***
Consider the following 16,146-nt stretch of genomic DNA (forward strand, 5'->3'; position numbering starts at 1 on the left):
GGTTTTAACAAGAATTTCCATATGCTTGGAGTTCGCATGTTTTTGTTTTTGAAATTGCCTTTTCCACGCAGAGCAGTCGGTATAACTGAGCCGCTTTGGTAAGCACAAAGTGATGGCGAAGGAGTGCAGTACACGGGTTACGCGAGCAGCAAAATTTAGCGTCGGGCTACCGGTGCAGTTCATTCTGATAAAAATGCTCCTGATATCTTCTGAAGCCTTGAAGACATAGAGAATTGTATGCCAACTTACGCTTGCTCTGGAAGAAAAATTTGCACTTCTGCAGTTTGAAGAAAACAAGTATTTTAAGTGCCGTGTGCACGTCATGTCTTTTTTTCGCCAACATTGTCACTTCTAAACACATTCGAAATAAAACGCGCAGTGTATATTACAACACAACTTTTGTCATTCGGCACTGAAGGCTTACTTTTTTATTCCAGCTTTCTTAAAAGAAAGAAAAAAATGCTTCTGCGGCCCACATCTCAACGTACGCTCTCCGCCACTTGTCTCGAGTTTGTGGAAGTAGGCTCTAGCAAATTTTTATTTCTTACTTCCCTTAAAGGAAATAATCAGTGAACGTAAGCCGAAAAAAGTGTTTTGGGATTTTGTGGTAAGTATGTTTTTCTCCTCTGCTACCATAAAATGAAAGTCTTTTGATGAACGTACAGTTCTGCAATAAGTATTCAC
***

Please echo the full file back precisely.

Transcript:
Consider the following 16,146-nt stretch of genomic DNA (forward strand, 5'->3'; position numbering starts at 1 on the left):
GGTTTTAACAAGAATTTCCATATGCTTGGAGTTCGCATGTTTTTGTTTTTGAAATTGCCTTTTCCACGCAGAGCAGTCGGTATAACTGAGCCGCTTTGGTAAGCACAAAGTGATGGCGAAGGAGTGCAGTACACGGGTTACGCGAGCAGCAAAATTTAGCGTCGGGCTACCGGTGCAGTTCATTCTGATAAAAATGCTCCTGATATCTTCTGAAGCCTTGAAGACATAGAGAATTGTATGCCAACTTACGCTTGCTCTGGAAGAAAAATTTGCACTTCTGCAGTTTGAAGAAAACAAGTATTTTAAGTGCCGTGTGCACGTCATGTCTTTTTTTCGCCAACATTGTCACTTCTAAACACATTCGAAATAAAACGCGCAGTGTATATTACAACACAACTTTTGTCATTCGGCACTGAAGGCTTACTTTTTTATTCCAGCTTTCTTAAAAGAAAGAAAAAAATGCTTCTGCGGCCCACATCTCAACGTACGCTCTCCGCCACTTGTCTCGAGTTTGTGGAAGTAGGCTCTAGCAAATTTTTATTTCTTACTTCCCTTAAAGGAAATAATCAGTGAACGTAAGCCGAAAAAAGTGTTTTGGGATTTTGTGGTAAGTATGTTTTTCTCCTCTGCTACCATAAAATGAAAGTCTTTTGATGAACGTACAGTTCTGCAATAAGTATTCAC